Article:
The new “super flagger” powers underline growing concern among governments that are scrambling to contain the proliferation of jihadist material prompted by the war in Syria but are likely to stir concern among civil liberties campaigners.
Western spymasters now cite the radicalisation of their own citizens who go to fight against Bashar al-Assad’s regime as their leading terrorism concern. An estimated 2,000 fighters, including 400 from Britain, have gone from European countries to Syria.
The YouTube permissions that Google has given the Home Office include the power to flag swaths of content “at scale”, instead of only picking out individual videos.
They are partly a response to a blitz from UK security authorities to persuade internet service providers, search engines and social media sites to censor more of their own content for extremist material, even if it does not always break laws.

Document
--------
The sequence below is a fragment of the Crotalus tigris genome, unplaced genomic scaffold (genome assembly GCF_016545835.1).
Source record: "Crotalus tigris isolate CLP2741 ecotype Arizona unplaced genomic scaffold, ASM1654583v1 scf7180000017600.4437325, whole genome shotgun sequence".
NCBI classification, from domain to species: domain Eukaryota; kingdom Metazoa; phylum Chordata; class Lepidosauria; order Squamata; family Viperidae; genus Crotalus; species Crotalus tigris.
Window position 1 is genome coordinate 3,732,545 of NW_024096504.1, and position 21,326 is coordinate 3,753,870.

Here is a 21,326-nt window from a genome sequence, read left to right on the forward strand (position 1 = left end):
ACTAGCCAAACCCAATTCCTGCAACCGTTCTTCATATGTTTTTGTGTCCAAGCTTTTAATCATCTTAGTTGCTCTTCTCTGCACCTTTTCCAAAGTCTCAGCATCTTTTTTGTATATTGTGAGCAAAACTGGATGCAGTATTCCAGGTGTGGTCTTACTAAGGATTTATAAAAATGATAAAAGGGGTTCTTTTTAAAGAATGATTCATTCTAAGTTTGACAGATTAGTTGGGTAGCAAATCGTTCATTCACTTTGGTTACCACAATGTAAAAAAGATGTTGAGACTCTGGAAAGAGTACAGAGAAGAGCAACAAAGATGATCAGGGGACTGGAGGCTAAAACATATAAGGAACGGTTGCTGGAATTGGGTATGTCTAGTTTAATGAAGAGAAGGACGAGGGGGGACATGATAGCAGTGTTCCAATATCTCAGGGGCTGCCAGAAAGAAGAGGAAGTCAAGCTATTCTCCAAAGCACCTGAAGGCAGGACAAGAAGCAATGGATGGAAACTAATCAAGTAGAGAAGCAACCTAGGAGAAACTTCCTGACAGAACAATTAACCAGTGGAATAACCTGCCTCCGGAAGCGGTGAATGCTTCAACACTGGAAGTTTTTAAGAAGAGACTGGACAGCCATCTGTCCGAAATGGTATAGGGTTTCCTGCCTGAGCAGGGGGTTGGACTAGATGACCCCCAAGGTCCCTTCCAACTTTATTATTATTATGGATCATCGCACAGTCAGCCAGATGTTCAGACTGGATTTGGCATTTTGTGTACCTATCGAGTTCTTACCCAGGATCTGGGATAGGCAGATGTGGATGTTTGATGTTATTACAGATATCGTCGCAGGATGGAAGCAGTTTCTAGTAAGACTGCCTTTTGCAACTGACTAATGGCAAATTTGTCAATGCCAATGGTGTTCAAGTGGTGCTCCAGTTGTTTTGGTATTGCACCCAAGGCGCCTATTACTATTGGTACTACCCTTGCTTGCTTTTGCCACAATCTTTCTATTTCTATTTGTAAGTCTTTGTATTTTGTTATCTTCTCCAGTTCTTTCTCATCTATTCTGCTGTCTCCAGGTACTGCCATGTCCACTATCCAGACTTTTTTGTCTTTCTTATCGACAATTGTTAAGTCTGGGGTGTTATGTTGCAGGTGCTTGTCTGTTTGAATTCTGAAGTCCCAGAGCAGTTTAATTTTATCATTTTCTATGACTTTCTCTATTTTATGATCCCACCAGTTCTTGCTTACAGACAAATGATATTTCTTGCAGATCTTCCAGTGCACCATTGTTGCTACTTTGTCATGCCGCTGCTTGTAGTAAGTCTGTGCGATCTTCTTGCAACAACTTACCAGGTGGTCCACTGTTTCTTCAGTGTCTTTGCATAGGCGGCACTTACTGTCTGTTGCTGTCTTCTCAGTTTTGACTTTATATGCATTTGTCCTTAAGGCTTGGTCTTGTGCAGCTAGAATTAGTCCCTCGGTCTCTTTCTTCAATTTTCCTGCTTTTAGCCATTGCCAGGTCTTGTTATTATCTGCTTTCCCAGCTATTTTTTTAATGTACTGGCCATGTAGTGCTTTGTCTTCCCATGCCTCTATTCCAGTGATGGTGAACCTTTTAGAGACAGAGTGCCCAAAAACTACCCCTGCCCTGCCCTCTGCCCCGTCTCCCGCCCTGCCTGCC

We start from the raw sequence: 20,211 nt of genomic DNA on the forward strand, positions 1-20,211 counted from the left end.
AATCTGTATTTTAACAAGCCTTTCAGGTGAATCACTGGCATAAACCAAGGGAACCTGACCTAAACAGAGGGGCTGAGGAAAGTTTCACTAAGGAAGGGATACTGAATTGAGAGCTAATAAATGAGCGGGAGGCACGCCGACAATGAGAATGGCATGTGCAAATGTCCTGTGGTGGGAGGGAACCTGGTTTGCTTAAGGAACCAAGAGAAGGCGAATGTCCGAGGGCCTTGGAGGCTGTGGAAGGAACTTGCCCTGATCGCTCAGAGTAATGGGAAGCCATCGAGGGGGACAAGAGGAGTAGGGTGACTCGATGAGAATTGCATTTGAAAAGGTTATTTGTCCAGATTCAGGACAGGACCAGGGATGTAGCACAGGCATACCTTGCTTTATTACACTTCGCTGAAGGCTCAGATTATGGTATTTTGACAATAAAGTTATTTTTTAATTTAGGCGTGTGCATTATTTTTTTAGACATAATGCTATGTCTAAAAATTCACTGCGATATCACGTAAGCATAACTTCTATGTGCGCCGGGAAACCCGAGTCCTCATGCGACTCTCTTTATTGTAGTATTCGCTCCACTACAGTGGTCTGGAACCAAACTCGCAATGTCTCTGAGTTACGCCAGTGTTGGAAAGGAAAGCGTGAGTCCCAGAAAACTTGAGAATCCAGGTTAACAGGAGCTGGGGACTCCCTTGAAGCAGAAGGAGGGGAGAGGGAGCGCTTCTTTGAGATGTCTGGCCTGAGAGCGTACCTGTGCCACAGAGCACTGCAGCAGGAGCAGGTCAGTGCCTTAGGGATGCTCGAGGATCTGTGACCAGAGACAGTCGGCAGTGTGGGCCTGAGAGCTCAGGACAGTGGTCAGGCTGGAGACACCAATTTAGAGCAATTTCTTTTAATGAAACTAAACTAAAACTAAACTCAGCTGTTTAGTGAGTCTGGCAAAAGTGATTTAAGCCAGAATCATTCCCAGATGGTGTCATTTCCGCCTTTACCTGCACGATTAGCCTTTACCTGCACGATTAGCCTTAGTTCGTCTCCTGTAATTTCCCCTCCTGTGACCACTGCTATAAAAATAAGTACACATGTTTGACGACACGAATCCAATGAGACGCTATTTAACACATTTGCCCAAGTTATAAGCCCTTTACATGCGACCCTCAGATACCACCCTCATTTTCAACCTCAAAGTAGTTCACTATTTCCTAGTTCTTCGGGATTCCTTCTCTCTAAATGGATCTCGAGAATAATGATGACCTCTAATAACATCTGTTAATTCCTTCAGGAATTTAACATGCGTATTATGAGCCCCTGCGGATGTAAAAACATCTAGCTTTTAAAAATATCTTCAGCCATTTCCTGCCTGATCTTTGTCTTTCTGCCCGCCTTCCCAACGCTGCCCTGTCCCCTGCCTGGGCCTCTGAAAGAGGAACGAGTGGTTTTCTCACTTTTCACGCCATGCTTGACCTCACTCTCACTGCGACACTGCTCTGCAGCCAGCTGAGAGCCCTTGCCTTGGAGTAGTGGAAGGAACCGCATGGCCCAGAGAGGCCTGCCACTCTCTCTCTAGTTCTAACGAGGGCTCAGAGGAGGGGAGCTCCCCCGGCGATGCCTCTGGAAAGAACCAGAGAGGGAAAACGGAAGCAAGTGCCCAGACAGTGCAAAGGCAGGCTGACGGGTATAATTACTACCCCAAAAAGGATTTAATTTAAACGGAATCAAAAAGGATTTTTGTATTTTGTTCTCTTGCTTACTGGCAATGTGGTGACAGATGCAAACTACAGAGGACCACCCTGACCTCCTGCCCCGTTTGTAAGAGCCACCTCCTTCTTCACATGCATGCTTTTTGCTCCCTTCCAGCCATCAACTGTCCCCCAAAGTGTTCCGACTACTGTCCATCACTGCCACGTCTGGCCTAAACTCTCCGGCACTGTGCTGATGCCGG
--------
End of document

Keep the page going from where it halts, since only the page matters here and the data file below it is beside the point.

The UK’s security and immigration minister, James Brokenshire, told the Financial Times the government has to do more to deal with material “that may not be illegal but certainly is unsavoury and may not be the sort of material that people would want to see or receive.”
Mr Brokenshire said issues being considered by the government included a “code of conduct” for internet service providers and companies.
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Casualty of mass immigration of Muslim: free speech.